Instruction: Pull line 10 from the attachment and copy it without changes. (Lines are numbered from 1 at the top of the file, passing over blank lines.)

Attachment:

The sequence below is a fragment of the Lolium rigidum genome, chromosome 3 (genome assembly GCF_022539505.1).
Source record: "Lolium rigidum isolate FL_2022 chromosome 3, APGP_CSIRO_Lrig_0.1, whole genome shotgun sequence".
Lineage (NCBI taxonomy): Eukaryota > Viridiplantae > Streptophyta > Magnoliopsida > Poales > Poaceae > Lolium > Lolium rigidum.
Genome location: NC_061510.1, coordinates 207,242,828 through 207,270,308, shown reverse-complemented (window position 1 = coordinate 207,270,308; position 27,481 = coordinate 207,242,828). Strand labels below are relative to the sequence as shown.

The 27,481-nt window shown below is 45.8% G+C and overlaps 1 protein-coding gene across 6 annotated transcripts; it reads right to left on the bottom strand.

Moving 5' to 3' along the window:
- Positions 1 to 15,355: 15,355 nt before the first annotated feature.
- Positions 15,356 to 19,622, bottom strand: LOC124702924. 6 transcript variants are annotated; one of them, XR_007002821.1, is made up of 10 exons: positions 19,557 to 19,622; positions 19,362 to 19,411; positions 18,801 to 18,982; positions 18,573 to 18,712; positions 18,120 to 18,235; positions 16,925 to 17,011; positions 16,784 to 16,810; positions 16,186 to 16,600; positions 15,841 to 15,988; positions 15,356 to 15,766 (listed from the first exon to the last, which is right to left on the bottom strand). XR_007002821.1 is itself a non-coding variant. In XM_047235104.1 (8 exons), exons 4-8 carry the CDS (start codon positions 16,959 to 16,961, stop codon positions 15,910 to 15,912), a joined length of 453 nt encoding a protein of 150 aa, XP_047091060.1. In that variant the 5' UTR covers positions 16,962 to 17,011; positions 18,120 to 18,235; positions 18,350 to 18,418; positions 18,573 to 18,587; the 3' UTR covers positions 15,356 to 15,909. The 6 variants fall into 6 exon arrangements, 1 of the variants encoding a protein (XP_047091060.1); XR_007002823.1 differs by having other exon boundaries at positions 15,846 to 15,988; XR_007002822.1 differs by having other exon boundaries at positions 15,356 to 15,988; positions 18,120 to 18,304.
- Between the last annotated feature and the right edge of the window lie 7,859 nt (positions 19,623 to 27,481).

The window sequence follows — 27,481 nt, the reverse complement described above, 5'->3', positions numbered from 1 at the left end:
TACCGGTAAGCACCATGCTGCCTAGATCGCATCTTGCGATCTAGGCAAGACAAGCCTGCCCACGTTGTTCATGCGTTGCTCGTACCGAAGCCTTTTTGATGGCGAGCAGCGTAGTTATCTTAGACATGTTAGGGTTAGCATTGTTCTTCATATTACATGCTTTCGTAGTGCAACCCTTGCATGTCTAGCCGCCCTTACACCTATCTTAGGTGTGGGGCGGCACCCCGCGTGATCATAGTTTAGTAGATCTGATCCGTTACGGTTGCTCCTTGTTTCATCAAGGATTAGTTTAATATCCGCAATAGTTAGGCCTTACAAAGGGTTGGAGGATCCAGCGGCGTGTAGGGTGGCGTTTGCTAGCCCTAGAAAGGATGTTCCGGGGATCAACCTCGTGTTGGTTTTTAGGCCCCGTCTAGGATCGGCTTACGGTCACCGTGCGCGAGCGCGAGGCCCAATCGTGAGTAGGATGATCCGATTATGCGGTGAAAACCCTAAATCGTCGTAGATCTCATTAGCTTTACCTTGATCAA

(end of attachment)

The window sequence follows — 27,481 nt, the reverse complement described above, 5'->3', positions numbered from 1 at the left end: